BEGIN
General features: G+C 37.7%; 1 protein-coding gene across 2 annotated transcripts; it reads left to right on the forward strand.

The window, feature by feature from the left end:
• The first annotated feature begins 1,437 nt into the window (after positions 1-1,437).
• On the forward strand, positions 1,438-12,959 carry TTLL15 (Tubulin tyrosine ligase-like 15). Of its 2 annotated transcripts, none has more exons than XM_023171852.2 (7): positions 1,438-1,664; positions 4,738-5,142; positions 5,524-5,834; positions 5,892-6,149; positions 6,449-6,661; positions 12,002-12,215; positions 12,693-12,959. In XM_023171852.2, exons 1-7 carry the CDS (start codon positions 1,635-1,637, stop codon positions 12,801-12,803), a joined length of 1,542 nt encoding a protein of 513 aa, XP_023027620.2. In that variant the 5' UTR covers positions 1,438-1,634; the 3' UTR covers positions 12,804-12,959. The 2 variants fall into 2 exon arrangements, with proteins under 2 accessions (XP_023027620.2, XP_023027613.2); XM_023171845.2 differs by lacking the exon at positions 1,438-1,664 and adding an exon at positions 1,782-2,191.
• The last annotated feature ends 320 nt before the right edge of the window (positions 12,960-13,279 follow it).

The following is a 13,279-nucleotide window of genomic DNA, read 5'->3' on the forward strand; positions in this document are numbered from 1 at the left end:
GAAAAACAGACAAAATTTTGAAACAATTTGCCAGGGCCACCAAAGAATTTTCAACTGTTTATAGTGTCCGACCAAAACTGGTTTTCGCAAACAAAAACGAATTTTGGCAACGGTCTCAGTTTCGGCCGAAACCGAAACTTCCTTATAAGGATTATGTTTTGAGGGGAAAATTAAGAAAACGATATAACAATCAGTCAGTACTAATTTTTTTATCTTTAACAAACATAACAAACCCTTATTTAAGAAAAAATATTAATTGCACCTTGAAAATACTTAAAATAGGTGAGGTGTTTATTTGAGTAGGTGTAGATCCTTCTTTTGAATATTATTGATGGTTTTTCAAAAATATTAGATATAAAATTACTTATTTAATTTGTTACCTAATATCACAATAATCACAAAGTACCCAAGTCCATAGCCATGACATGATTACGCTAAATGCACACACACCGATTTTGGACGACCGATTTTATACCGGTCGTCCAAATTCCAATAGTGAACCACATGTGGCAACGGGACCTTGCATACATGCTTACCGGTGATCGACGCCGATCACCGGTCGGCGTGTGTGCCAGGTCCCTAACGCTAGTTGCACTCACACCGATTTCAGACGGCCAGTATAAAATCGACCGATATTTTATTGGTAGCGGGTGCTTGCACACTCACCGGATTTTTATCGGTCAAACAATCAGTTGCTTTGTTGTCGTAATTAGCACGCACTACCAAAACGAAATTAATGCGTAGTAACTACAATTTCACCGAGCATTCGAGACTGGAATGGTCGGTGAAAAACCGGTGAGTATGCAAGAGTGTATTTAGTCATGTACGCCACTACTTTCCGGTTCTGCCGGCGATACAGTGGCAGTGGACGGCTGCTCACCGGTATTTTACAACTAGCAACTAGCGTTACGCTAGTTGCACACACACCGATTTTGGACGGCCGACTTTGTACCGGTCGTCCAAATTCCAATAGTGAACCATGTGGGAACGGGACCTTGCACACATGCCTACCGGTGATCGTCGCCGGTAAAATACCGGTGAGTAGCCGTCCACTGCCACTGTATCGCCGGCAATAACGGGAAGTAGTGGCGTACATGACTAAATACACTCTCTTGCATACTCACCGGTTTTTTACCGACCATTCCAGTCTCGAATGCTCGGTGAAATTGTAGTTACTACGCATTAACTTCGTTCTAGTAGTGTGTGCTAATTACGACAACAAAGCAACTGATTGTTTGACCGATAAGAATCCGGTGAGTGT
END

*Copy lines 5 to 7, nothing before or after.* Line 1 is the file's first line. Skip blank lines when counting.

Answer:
• The last annotated feature ends 320 nt before the right edge of the window (positions 12,960-13,279 follow it).

The following is a 13,279-nucleotide window of genomic DNA, read 5'->3' on the forward strand; positions in this document are numbered from 1 at the left end:
GAAAAACAGACAAAATTTTGAAACAATTTGCCAGGGCCACCAAAGAATTTTCAACTGTTTATAGTGTCCGACCAAAACTGGTTTTCGCAAACAAAAACGAATTTTGGCAACGGTCTCAGTTTCGGCCGAAACCGAAACTTCCTTATAAGGATTATGTTTTGAGGGGAAAATTAAGAAAACGATATAACAATCAGTCAGTACTAATTTTTTTATCTTTAACAAACATAACAAACCCTTATTTAAGAAAAAATATTAATTGCACCTTGAAAATACTTAAAATAGGTGAGGTGTTTATTTGAGTAGGTGTAGATCCTTCTTTTGAATATTATTGATGGTTTTTCAAAAATATTAGATATAAAATTACTTATTTAATTTGTTACCTAATATCACAATAATCACAAAGTACCCAAGTCCATAGCCATGACATGATTACGCTAAATGCACACACACCGATTTTGGACGACCGATTTTATACCGGTCGTCCAAATTCCAATAGTGAACCACATGTGGCAACGGGACCTTGCATACATGCTTACCGGTGATCGACGCCGATCACCGGTCGGCGTGTGTGCCAGGTCCCTAACGCTAGTTGCACTCACACCGATTTCAGACGGCCAGTATAAAATCGACCGATATTTTATTGGTAGCGGGTGCTTGCACACTCACCGGATTTTTATCGGTCAAACAATCAGTTGCTTTGTTGTCGTAATTAGCACGCACTACCAAAACGAAATTAATGCGTAGTAACTACAATTTCACCGAGCATTCGAGACTGGAATGGTCGGTGAAAAACCGGTGAGTATGCAAGAGTGTATTTAGTCATGTACGCCACTACTTTCCGGTTCTGCCGGCGATACAGTGGCAGTGGACGGCTGCTCACCGGTATTTTACAACTAGCAACTAGCGTTACGCTAGTTGCACACACACCGATTTTGGACGGCCGACTTTGTACCGGTCGTCCAAATTCCAATAGTGAACCATGTGGGAACGGGACCTTGCACACATGCCTACCGGTGATCGTCGCCGGTAAAATACCGGTGAGTAGCCGTCCACTGCCACTGTATCGCCGGCAATAACGGGAAGTAGTGGCGTACATGACTAAATACACTCTCTTGCATACTCACCGGTTTTTTACCGACCATTCCAGTCTCGAATGCTCGGTGAAATTGTAGTTACTACGCATTAACTTCGTTCTAGTAGTGTGTGCTAATTACGACAACAAAGCAACTGATTGTTTGACCGATAAGAATCCGGTGAGTGT